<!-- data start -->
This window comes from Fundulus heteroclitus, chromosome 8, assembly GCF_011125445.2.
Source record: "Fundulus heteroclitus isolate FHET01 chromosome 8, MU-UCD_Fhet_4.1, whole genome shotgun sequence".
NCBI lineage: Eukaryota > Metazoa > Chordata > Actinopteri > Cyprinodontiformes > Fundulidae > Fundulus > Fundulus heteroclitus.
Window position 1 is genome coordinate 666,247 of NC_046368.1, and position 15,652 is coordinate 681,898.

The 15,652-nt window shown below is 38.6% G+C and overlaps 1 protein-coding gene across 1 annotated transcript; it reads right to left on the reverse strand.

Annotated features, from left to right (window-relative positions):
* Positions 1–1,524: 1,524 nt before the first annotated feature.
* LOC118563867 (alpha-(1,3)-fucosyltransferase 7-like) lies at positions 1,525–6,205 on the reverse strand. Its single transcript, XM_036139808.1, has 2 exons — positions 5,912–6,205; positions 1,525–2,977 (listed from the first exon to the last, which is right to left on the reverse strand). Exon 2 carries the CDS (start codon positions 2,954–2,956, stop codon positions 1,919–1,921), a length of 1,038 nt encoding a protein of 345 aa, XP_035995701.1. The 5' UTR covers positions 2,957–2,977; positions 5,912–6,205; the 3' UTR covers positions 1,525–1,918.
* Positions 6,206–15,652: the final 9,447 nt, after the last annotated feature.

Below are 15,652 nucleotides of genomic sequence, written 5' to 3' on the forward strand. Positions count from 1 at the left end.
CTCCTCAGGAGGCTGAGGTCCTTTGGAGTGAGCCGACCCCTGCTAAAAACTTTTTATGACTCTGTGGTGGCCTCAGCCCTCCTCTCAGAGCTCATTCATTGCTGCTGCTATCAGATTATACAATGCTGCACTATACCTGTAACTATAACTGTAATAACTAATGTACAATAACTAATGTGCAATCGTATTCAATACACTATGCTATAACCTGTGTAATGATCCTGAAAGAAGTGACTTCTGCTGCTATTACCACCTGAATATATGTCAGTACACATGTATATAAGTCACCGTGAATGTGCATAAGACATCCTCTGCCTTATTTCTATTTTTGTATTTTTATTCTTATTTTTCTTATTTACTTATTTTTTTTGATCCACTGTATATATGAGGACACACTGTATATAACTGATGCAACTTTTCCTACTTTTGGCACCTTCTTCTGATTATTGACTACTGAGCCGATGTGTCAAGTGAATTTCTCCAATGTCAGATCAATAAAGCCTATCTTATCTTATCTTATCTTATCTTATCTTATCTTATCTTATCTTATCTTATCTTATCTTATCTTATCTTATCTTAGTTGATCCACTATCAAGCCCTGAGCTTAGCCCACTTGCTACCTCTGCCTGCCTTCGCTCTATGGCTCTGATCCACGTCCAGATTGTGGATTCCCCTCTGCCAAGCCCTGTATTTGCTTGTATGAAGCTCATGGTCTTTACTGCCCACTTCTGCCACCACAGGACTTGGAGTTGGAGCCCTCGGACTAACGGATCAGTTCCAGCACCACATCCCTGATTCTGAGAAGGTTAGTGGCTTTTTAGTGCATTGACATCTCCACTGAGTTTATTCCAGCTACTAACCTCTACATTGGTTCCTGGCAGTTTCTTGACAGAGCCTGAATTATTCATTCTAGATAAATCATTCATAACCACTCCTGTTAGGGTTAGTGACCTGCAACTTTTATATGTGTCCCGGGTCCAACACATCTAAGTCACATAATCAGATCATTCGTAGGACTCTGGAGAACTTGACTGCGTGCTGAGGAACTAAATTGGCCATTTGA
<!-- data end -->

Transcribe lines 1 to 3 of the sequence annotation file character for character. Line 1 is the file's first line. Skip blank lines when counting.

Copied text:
This window comes from Fundulus heteroclitus, chromosome 8, assembly GCF_011125445.2.
Source record: "Fundulus heteroclitus isolate FHET01 chromosome 8, MU-UCD_Fhet_4.1, whole genome shotgun sequence".
NCBI lineage: Eukaryota > Metazoa > Chordata > Actinopteri > Cyprinodontiformes > Fundulidae > Fundulus > Fundulus heteroclitus.